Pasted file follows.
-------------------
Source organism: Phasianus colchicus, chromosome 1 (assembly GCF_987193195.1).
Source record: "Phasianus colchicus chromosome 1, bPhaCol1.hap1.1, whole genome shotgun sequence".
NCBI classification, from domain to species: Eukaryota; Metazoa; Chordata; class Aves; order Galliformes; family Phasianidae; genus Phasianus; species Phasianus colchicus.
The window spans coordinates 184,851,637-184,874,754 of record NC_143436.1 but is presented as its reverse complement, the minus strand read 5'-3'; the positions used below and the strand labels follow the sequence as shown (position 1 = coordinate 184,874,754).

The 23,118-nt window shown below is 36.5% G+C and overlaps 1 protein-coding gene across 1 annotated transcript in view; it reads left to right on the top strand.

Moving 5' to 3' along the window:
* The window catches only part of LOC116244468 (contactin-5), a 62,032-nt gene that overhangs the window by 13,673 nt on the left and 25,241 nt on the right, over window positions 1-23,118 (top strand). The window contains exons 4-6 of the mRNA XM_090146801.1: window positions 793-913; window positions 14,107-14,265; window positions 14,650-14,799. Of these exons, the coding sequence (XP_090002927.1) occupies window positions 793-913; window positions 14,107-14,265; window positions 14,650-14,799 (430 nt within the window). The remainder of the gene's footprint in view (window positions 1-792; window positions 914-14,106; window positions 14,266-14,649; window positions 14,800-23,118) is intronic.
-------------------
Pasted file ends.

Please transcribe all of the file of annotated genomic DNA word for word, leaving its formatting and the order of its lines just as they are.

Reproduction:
Source organism: Phasianus colchicus, chromosome 1 (assembly GCF_987193195.1).
Source record: "Phasianus colchicus chromosome 1, bPhaCol1.hap1.1, whole genome shotgun sequence".
NCBI classification, from domain to species: Eukaryota; Metazoa; Chordata; class Aves; order Galliformes; family Phasianidae; genus Phasianus; species Phasianus colchicus.
The window spans coordinates 184,851,637-184,874,754 of record NC_143436.1 but is presented as its reverse complement, the minus strand read 5'-3'; the positions used below and the strand labels follow the sequence as shown (position 1 = coordinate 184,874,754).

The 23,118-nt window shown below is 36.5% G+C and overlaps 1 protein-coding gene across 1 annotated transcript in view; it reads left to right on the top strand.

Moving 5' to 3' along the window:
* The window catches only part of LOC116244468 (contactin-5), a 62,032-nt gene that overhangs the window by 13,673 nt on the left and 25,241 nt on the right, over window positions 1-23,118 (top strand). The window contains exons 4-6 of the mRNA XM_090146801.1: window positions 793-913; window positions 14,107-14,265; window positions 14,650-14,799. Of these exons, the coding sequence (XP_090002927.1) occupies window positions 793-913; window positions 14,107-14,265; window positions 14,650-14,799 (430 nt within the window). The remainder of the gene's footprint in view (window positions 1-792; window positions 914-14,106; window positions 14,266-14,649; window positions 14,800-23,118) is intronic.